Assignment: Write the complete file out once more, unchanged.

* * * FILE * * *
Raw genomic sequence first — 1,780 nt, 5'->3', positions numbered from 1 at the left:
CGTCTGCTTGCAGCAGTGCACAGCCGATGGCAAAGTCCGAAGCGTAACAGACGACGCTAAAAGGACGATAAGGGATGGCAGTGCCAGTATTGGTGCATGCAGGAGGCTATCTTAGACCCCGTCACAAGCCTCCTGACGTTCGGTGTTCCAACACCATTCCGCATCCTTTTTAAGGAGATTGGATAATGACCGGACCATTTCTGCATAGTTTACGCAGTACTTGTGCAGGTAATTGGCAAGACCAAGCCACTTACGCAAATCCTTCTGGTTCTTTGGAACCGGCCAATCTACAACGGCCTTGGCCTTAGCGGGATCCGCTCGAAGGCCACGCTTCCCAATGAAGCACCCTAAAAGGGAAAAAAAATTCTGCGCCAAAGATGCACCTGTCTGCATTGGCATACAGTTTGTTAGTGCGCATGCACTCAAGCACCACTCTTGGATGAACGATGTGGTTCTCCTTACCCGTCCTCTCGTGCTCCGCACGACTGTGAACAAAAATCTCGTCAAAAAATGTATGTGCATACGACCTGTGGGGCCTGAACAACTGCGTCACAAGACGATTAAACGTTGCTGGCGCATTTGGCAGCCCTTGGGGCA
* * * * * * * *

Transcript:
Raw genomic sequence first — 1,780 nt, 5'->3', positions numbered from 1 at the left:
CGTCTGCTTGCAGCAGTGCACAGCCGATGGCAAAGTCCGAAGCGTAACAGACGACGCTAAAAGGACGATAAGGGATGGCAGTGCCAGTATTGGTGCATGCAGGAGGCTATCTTAGACCCCGTCACAAGCCTCCTGACGTTCGGTGTTCCAACACCATTCCGCATCCTTTTTAAGGAGATTGGATAATGACCGGACCATTTCTGCATAGTTTACGCAGTACTTGTGCAGGTAATTGGCAAGACCAAGCCACTTACGCAAATCCTTCTGGTTCTTTGGAACCGGCCAATCTACAACGGCCTTGGCCTTAGCGGGATCCGCTCGAAGGCCACGCTTCCCAATGAAGCACCCTAAAAGGGAAAAAAAATTCTGCGCCAAAGATGCACCTGTCTGCATTGGCATACAGTTTGTTAGTGCGCATGCACTCAAGCACCACTCTTGGATGAACGATGTGGTTCTCCTTACCCGTCCTCTCGTGCTCCGCACGACTGTGAACAAAAATCTCGTCAAAAAATGTATGTGCATACGACCTGTGGGGCCTGAACAACTGCGTCACAAGACGATTAAACGTTGCTGGCGCATTTGGCAGCCCTTGGGGCA